- You are in the middle of composing an email on a tricky subject to a difficult family member. Your toddler bounces up to you with cries of ‘Mommy, mommy!’ What is your most likely reaction?
- Cry out: “Will you let me do ANY work?”
- Ignore and keep typing.
- Sigh loudly, clench your fists, stop typing and say: “Yes?”
- Sigh inwardly, stop typing and attend to the toddler.
- Toddler is unlikely to come as you made sure he or she was fast asleep before you tackled this particular email.
- You are preparing some snacks for guests who dropped by unexpectedly. Your toddler clings to your legs, demanding attention. What would be your strategy to deal with this?
- Tell him or her to get out of the kitchen and bug the guests instead.
- Ignore him or her completely.
- Say irritably: “Wait till uncle and aunty leave, and I will deal with you”
- Give him or her some pots, pans and spoons and allow him or her to play with them.
- If guests come unexpectedly, you never bother to prepare fresh snacks; you are likely to serve them something that doen’t need much effort.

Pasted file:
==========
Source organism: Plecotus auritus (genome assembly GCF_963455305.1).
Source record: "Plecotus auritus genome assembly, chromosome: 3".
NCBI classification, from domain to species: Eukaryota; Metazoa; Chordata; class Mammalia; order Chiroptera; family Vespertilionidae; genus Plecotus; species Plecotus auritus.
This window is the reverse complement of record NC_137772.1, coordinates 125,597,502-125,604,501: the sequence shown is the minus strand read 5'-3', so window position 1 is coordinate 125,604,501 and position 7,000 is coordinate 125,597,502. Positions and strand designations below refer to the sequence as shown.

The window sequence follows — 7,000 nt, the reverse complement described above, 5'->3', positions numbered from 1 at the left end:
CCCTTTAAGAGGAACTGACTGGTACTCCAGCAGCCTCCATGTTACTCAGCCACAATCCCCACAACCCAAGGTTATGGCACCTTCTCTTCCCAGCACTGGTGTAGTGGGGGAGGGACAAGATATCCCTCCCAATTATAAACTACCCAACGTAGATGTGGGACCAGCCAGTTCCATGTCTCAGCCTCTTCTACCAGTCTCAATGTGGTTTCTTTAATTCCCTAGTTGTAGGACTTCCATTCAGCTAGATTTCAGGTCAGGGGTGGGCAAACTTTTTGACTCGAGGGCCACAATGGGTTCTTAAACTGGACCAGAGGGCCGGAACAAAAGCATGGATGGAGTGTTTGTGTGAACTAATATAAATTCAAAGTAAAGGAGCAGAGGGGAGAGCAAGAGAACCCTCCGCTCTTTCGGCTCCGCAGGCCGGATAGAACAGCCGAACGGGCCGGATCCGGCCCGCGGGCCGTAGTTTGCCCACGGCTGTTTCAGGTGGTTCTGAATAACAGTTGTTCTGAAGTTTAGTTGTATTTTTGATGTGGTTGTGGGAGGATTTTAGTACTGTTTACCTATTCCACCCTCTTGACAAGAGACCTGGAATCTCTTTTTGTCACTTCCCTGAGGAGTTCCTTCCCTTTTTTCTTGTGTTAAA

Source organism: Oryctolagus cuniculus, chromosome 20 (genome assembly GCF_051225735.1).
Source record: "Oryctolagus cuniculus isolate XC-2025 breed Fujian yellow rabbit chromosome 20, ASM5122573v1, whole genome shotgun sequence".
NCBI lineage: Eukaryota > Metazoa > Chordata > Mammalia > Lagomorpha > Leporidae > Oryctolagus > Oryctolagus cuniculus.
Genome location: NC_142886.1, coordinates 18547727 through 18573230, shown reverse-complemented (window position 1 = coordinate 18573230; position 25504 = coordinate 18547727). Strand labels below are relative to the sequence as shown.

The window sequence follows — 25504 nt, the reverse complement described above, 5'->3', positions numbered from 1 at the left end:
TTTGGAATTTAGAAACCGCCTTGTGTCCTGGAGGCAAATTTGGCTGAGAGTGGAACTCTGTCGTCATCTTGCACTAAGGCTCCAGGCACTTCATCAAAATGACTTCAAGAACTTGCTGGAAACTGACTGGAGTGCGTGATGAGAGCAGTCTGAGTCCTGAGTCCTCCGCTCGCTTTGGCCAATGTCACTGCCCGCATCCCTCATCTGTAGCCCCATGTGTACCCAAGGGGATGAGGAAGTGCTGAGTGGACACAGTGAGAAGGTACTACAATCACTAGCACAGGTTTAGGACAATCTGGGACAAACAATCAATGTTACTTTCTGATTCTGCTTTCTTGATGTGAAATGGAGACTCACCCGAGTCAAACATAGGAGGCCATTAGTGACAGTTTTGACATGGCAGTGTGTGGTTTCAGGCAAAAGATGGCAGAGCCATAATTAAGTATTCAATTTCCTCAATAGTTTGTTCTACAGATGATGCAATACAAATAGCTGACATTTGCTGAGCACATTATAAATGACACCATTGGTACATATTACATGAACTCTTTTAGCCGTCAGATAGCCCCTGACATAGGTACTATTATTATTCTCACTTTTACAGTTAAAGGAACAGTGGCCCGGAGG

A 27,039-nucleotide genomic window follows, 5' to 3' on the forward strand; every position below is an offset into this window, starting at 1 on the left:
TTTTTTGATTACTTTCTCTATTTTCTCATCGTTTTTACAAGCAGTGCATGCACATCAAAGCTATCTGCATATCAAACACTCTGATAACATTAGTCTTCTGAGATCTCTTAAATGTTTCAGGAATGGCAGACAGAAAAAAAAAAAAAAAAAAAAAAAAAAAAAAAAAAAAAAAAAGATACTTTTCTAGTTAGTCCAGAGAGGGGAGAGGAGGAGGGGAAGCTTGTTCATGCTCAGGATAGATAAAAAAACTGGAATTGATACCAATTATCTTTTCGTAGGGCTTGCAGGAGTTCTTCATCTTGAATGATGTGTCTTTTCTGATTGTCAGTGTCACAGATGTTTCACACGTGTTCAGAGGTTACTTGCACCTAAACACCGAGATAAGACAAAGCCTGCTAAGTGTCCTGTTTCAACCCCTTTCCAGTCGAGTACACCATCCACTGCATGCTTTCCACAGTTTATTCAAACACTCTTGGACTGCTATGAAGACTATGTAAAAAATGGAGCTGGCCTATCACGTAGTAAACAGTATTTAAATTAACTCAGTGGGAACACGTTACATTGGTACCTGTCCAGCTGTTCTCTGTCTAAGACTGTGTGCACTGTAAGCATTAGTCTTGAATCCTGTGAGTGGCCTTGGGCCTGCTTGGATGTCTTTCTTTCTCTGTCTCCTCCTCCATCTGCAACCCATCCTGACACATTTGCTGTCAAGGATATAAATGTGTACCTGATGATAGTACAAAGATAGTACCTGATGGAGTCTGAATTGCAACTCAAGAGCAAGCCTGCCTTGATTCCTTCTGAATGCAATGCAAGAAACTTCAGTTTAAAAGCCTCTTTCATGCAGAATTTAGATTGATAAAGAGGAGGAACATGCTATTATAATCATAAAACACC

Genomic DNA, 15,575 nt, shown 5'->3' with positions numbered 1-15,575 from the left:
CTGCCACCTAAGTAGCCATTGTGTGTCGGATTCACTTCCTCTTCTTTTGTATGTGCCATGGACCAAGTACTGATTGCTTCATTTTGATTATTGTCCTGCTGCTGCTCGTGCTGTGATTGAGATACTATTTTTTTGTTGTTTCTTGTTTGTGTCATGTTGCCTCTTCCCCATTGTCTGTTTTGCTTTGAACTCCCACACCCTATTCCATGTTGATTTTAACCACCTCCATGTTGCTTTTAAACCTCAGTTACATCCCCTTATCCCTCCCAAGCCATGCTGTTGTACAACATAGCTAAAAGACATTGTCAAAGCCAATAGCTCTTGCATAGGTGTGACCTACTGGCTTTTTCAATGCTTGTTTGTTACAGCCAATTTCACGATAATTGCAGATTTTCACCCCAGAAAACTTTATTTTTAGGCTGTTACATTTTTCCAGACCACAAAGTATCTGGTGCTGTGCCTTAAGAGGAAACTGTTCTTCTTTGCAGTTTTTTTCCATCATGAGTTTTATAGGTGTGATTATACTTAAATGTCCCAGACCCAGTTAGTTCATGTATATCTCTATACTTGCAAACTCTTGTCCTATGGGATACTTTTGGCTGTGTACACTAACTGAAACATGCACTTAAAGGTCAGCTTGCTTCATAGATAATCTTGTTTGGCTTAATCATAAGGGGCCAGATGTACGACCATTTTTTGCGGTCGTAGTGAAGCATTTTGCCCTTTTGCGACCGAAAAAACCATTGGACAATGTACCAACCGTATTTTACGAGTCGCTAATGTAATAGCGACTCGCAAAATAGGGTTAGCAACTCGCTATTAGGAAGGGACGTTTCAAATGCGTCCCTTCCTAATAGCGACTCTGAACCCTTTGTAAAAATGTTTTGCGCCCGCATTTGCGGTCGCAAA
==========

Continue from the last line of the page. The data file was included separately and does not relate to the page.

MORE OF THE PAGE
- Your toddler just threw an object at the maid. How would you react?
- Stand on his or her head until he or she apologizes to the maid.
- Tell the maid to ignore it completely; if she reacts, he/she will do it more.
- Pick up the object and apologize to the maid (when the toddler is out of sight).
- Give your toddler a time-out, and then talk to him gently but seriously about how it hurts when we throw things at others and that we can try not doing it again.
- Your toddler would never throw anything at anyone because he/she is taught that one only throws balls.
- 1 b. 2 c. 3 d. 4 e. 5
- 3 b. 2 c. 1 d. 4 e. 5
- 5 b. 2 c. 1 d. 4 e. 3
13-15: Excellent. You definitely realize that your schedule needs to follow the toddler. It is also good to note you do not make allowances for others which disturb your toddler. That said, do realize that unexpected and unplanned events happen, and one must be prepared to deal with them.
9-12: Fairly good. At times, you are able to distract your toddler from negative behaviour, but do remember to use time-outs sparingly and at the end, have a chat with the child about acceptable and non-desirable behaviour.
8-5: Good. You mostly employ a strategy to ignore your toddler’s negative behaviour. At times, it is the best technique. However, you need to know when you need to step in and be firm.
4 and below: Oh dear! You seem to be caught up in reactive parenting. Categorize your child’s behaviour into “I can ignore it” and “I can distract him/her”. These two strategies work wonders. Remember toddlers repeat their parents’ oft-used sentences when they start speaking – be positive and inculcate positivity.